the guilty one to conversion, to a return to spiritual health.

            Parenting styles that miss this Benedictine balance and ideal are
            likely to produce angry, maladjusted kids. We have all seen examples
            of this, both in hindsight and in the noise of public places. I have
            been on trains with mothers who so abused their children with their
            yelling that I wanted to scream back at those mothers, small wonder
            the children did.

            We confuse the stewardship of authority with the selfishness
            of mere power. St. Benedict urges us to never do that, because
            he knows it will fail. Love, only love and the mercy which attends
            it triumphs! Mercy and love burnish the image of God in ourselves
            to a wondrous sheen. So polish up, folks, polish up!

            Love and prayers,
            Jerome, OSB
            http://www.stmarysmonastery.org
            Petersham, MA







            [Non-text portions of this message have been removed]
          • Br. Jerome Leo
            +PAX Prayers for the USA, on Independence Day, may our Nation come closer to the will of God in all things. Prayers for Maureen, celebrating her birthday,
            Message 5 of 5 , Jul 3

              +PAX

               

              Prayers for the USA, on Independence Day, may our Nation come closer to the will of God in all things.

               

              Prayers for Maureen, celebrating her birthday, graces galore and many more, ad multos annos.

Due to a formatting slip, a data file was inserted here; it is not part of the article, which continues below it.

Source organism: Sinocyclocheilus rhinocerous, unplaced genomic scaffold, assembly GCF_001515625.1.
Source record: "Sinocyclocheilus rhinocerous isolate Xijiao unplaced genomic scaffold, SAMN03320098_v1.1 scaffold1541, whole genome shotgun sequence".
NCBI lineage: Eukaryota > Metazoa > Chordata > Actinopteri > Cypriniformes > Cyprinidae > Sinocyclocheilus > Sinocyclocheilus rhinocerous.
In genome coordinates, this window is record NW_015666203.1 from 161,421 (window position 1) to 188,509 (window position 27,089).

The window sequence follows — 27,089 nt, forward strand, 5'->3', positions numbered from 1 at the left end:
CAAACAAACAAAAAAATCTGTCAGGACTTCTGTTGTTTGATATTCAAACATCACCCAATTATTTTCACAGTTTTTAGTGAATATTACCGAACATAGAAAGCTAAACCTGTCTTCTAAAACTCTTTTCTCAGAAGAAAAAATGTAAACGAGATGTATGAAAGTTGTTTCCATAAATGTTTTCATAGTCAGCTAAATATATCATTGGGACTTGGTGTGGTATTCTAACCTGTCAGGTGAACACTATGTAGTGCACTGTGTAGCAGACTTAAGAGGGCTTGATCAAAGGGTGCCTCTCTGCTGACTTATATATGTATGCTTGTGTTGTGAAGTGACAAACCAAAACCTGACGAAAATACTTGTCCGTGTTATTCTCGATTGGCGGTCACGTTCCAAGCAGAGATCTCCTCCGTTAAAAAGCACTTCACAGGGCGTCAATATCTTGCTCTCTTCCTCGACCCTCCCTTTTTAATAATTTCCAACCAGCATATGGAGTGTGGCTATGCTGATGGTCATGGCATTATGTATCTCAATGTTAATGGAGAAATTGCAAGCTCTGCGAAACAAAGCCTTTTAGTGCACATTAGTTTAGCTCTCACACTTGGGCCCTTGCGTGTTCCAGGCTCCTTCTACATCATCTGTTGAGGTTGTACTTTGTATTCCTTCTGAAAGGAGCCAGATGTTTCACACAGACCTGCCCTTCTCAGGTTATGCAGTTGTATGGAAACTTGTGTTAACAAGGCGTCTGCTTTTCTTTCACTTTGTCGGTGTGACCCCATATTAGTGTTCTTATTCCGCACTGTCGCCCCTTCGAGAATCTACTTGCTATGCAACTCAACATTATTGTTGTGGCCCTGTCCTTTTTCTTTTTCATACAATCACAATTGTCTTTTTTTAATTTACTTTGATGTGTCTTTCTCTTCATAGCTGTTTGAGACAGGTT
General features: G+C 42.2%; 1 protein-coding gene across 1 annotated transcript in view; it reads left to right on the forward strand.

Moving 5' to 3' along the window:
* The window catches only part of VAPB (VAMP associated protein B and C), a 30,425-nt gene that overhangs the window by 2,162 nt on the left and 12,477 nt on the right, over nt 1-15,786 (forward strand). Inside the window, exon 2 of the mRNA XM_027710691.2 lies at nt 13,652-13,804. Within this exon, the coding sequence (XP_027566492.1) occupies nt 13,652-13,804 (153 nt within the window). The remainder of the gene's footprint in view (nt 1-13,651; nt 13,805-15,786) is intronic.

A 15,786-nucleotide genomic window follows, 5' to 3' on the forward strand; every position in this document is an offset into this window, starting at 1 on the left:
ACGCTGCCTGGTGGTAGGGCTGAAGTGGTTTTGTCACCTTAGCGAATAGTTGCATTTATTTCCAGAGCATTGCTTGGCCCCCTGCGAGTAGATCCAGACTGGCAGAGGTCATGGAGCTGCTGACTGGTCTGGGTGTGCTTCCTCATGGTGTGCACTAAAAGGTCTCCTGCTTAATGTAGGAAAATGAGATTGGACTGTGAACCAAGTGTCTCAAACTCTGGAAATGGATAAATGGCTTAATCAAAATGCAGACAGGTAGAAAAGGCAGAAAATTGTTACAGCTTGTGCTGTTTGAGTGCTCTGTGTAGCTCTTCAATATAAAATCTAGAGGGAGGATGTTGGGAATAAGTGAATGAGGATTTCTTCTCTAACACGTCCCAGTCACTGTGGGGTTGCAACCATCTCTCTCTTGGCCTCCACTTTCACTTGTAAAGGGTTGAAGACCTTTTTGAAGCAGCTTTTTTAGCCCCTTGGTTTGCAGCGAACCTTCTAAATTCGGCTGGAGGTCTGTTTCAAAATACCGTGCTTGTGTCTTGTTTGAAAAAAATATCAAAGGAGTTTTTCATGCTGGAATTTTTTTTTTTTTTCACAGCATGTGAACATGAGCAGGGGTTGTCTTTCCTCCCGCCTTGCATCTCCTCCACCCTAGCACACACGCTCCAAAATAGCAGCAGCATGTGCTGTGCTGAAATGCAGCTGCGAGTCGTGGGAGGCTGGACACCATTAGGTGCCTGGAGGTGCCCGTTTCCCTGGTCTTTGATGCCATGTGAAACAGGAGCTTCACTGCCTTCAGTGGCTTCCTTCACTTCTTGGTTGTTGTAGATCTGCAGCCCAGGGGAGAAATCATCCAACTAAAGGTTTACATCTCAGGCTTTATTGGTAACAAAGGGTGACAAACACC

Prayers for the eternal rest of Ann Marie’s and Robert’s son, 59, and for Ann Marie and Robert and all their family and all who mourn their son.

               

              Prayers for Ann Marie’s health and for Robert’s trouble with an investment he made.

               

              Prayers for Suzanne, special intention.

               

              Prayers for Daniel, pre-op testing for a knee replacement later this month, and for his recovery and post-op therapy.

               

              Lord, help
              us all as You know and will. God's will is best. All is mercy and grace. God
              is never absent, praise Him! Thanks so much. JL

              March 4, July 4, November 3
              Chapter 27: How Solicitous the Abbot Should Be for the Excommunicated


              Let the Abbot be most solicitous
              in his concern for delinquent brethren,
              for "it is not the healthy but the sick who need a physician" (Matt
              9:12)